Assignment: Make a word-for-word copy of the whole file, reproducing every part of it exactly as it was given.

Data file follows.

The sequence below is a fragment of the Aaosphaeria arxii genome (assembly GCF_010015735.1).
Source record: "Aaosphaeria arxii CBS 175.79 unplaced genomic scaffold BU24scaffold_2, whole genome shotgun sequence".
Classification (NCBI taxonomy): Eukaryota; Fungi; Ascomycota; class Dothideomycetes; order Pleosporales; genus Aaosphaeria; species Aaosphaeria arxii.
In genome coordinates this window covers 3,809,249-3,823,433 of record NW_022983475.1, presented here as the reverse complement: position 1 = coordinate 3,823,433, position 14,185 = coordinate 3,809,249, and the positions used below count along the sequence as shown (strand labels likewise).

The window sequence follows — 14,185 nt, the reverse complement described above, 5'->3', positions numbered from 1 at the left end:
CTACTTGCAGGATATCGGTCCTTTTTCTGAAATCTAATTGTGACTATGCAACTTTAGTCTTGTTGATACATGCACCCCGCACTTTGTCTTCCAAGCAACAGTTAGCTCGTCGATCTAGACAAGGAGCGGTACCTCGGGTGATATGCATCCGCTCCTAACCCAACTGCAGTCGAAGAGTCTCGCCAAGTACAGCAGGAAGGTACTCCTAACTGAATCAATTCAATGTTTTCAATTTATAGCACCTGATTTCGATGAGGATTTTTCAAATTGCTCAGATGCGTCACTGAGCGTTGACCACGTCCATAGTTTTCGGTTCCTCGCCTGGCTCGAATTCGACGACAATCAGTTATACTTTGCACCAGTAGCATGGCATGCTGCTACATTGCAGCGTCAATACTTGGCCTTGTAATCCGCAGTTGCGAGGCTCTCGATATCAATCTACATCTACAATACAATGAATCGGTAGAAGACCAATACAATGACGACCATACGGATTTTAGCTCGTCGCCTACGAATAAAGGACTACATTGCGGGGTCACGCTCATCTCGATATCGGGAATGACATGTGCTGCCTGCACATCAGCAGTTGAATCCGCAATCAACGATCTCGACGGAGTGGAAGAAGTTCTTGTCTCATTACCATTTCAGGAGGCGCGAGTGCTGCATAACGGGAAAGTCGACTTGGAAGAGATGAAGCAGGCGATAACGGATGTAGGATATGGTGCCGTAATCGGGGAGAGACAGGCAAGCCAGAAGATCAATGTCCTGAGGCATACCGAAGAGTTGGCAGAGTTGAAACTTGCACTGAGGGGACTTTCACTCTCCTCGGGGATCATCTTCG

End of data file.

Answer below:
The sequence below is a fragment of the Aaosphaeria arxii genome (assembly GCF_010015735.1).
Source record: "Aaosphaeria arxii CBS 175.79 unplaced genomic scaffold BU24scaffold_2, whole genome shotgun sequence".
Classification (NCBI taxonomy): Eukaryota; Fungi; Ascomycota; class Dothideomycetes; order Pleosporales; genus Aaosphaeria; species Aaosphaeria arxii.
In genome coordinates this window covers 3,809,249-3,823,433 of record NW_022983475.1, presented here as the reverse complement: position 1 = coordinate 3,823,433, position 14,185 = coordinate 3,809,249, and the positions used below count along the sequence as shown (strand labels likewise).

The window sequence follows — 14,185 nt, the reverse complement described above, 5'->3', positions numbered from 1 at the left end:
CTACTTGCAGGATATCGGTCCTTTTTCTGAAATCTAATTGTGACTATGCAACTTTAGTCTTGTTGATACATGCACCCCGCACTTTGTCTTCCAAGCAACAGTTAGCTCGTCGATCTAGACAAGGAGCGGTACCTCGGGTGATATGCATCCGCTCCTAACCCAACTGCAGTCGAAGAGTCTCGCCAAGTACAGCAGGAAGGTACTCCTAACTGAATCAATTCAATGTTTTCAATTTATAGCACCTGATTTCGATGAGGATTTTTCAAATTGCTCAGATGCGTCACTGAGCGTTGACCACGTCCATAGTTTTCGGTTCCTCGCCTGGCTCGAATTCGACGACAATCAGTTATACTTTGCACCAGTAGCATGGCATGCTGCTACATTGCAGCGTCAATACTTGGCCTTGTAATCCGCAGTTGCGAGGCTCTCGATATCAATCTACATCTACAATACAATGAATCGGTAGAAGACCAATACAATGACGACCATACGGATTTTAGCTCGTCGCCTACGAATAAAGGACTACATTGCGGGGTCACGCTCATCTCGATATCGGGAATGACATGTGCTGCCTGCACATCAGCAGTTGAATCCGCAATCAACGATCTCGACGGAGTGGAAGAAGTTCTTGTCTCATTACCATTTCAGGAGGCGCGAGTGCTGCATAACGGGAAAGTCGACTTGGAAGAGATGAAGCAGGCGATAACGGATGTAGGATATGGTGCCGTAATCGGGGAGAGACAGGCAAGCCAGAAGATCAATGTCCTGAGGCATACCGAAGAGTTGGCAGAGTTGAAACTTGCACTGAGGGGACTTTCACTCTCCTCGGGGATCATCTTCG